The United States’ $2.8 trillion health-care bill grew at a slower rate than the economy did during 2012, as newly released federal data marked the fourth-consecutive year in which medical spending increased more slowly than during any time since the government started measuring it half a century ago.
What we pay for health care crept up by only 3.7 percent in 2012, a rate in line with annual growth since 2009. Before the Great Recession, the U.S. experienced average annual increases in health-care spending that topped 7 percent from 2000 to 2008.
The moderation since the recession ended has little to do with the Affordable Care Act, which passed after the slowdown was already under way, and more to do with a stunted economic recovery and stalled job growth: “Income and employment growth was modest over this period, and there was a slow recovery from private health insurance enrollment losses that occurred during 2008–10,” economists from the Centers for Medicare and Medicaid Services wrote in an article published on Monday in the journal Health Affairs.
Two temporary changes that the U.S. won’t be able to count on in future years helped hold down the rate of health spending in 2012. First, there’s what the pharmaceutical industry calls the patent cliff. Blockbuster drugs such as Lipitor have lost patent protection, opening the market to lower-cost generic competitors and helping hold spending on prescription drugs to a 0.4 percent increase between 2011 and 2012. A one-time cut in what Medicare pays nursing homes also took effect in 2012.
Slower medical inflation—the rate at which prices for health-care goods and services increase—helped curb overall costs. Medical prices increased by 1.7 percent in 2012, compared to 2.4 percent the previous year, the researchers found. Slower medical inflation, as Bloomberg Businessweek’s Peter Coy pointed out last month, is good news.
Not all costs showed such restraining increases. Spending on hospital services increased faster than overall health spending, driven by both higher prices and “the use and intensity of services.” That means how often people go to the hospital—and how they’re treated: Getting costly knee surgery, for example, rather than physical therapy that may be just as effective. Spending at the doctor’s office also increased, the researchers found, “driven primarily by increases in the volume and intensity of services provided.”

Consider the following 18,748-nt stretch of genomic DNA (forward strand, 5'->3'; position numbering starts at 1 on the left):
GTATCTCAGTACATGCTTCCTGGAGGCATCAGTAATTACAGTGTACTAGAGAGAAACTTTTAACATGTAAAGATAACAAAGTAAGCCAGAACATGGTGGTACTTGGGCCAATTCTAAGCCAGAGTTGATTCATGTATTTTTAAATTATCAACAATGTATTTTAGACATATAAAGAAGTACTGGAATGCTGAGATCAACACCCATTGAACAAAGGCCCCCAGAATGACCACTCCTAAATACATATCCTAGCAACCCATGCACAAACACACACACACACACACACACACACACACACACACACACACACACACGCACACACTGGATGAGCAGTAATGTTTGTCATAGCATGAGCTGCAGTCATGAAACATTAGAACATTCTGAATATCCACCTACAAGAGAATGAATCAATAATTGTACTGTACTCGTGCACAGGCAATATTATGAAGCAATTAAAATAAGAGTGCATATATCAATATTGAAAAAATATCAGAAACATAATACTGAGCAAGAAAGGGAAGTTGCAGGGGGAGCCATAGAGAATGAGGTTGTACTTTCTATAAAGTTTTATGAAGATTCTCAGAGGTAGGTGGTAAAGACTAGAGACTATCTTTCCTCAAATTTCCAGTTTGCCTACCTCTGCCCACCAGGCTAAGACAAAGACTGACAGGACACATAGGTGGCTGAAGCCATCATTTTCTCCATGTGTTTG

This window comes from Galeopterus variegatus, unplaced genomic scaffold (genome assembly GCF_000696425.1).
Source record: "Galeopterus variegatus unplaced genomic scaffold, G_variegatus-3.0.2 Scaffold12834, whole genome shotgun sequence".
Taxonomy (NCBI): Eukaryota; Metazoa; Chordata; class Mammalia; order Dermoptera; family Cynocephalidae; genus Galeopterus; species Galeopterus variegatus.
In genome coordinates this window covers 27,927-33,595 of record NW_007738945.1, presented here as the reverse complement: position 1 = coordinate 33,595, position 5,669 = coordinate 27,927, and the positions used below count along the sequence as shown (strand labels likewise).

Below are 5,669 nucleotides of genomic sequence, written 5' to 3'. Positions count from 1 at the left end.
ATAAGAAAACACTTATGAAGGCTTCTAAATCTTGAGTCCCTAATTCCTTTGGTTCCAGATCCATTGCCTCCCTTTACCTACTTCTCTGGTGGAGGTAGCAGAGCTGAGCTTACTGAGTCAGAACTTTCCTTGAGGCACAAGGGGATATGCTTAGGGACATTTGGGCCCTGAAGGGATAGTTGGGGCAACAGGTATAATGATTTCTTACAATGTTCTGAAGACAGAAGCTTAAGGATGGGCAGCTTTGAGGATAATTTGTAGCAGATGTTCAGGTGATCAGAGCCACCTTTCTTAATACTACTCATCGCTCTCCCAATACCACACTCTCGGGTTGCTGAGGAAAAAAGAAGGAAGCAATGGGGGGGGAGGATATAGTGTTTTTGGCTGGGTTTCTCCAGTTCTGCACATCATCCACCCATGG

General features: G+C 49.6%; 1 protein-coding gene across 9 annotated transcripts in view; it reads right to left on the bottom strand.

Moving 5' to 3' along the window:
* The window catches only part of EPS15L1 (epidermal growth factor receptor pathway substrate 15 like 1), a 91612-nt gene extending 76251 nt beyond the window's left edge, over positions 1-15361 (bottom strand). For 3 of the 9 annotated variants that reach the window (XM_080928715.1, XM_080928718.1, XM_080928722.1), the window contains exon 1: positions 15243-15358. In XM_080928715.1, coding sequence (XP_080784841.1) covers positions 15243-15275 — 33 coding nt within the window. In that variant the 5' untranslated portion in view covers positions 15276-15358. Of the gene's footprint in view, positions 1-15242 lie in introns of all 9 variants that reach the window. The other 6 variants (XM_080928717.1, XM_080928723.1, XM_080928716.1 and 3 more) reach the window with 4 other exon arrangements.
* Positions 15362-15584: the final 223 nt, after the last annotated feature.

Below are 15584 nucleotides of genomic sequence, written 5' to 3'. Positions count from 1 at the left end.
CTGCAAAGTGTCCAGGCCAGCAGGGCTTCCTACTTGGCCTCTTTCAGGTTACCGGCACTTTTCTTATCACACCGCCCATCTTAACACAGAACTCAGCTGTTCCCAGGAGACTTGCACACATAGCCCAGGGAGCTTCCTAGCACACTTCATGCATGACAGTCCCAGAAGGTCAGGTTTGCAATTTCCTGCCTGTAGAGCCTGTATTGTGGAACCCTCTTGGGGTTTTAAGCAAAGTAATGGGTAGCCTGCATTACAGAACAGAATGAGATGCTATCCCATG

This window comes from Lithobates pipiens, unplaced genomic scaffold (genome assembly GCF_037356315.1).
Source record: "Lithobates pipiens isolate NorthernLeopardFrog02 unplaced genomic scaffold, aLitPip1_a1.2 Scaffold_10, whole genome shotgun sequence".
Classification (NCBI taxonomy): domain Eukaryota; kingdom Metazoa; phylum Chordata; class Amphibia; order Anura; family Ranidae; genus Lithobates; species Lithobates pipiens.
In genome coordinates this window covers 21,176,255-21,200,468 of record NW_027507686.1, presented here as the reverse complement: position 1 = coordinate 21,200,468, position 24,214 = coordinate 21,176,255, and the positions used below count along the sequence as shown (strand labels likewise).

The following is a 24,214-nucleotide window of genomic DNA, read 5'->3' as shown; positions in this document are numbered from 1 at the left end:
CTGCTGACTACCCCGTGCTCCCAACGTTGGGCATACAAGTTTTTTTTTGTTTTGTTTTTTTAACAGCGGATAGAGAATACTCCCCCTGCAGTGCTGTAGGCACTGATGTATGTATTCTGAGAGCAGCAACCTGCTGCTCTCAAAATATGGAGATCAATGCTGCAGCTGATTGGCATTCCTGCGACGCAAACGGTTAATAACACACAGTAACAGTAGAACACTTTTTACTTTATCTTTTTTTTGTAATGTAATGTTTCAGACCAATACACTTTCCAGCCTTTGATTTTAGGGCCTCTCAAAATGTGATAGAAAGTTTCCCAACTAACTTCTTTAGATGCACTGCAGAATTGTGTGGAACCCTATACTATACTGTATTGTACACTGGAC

The $2.8 trillion America spends on health care counts what we pay for doctor and hospital visits, prescription drugs and medical devices, nursing-home care, and home-health aides. It also includes other costs not as visible to consumers, such as running the bureaucracies of Medicare, Medicaid, and private insurance companies or building new hospital buildings and buying MRI machines.
On a per-capita basis, the country spends far more (PDF) than other developed countries without achieving greater health, according to the Organisation for Economic Co-operation and Development. A look at the chart shows that he U.S. is in a different league when it comes to health spending:
That’s partly why the numbers published today are so important. If the U.S. can keep the growth of health-care costs at a moderate level, the country might eventually get spending more in line with the rest of the developed world. Some parts of the Affordable Care Act are intended to hold costs down, but the law does much more to expand access to health insurance than it does to curb spending on medical care.
If the slowdown merely reflects an extended hangover from the Great Recession, health spending could resume growing far faster than the rest of the U.S. economy. The paper’s authors say it’s too soon to tell: “From our perspective, more historical evidence is needed before concluding that we have observed a structural break in the historical relationship between the health sector and the overall economy.”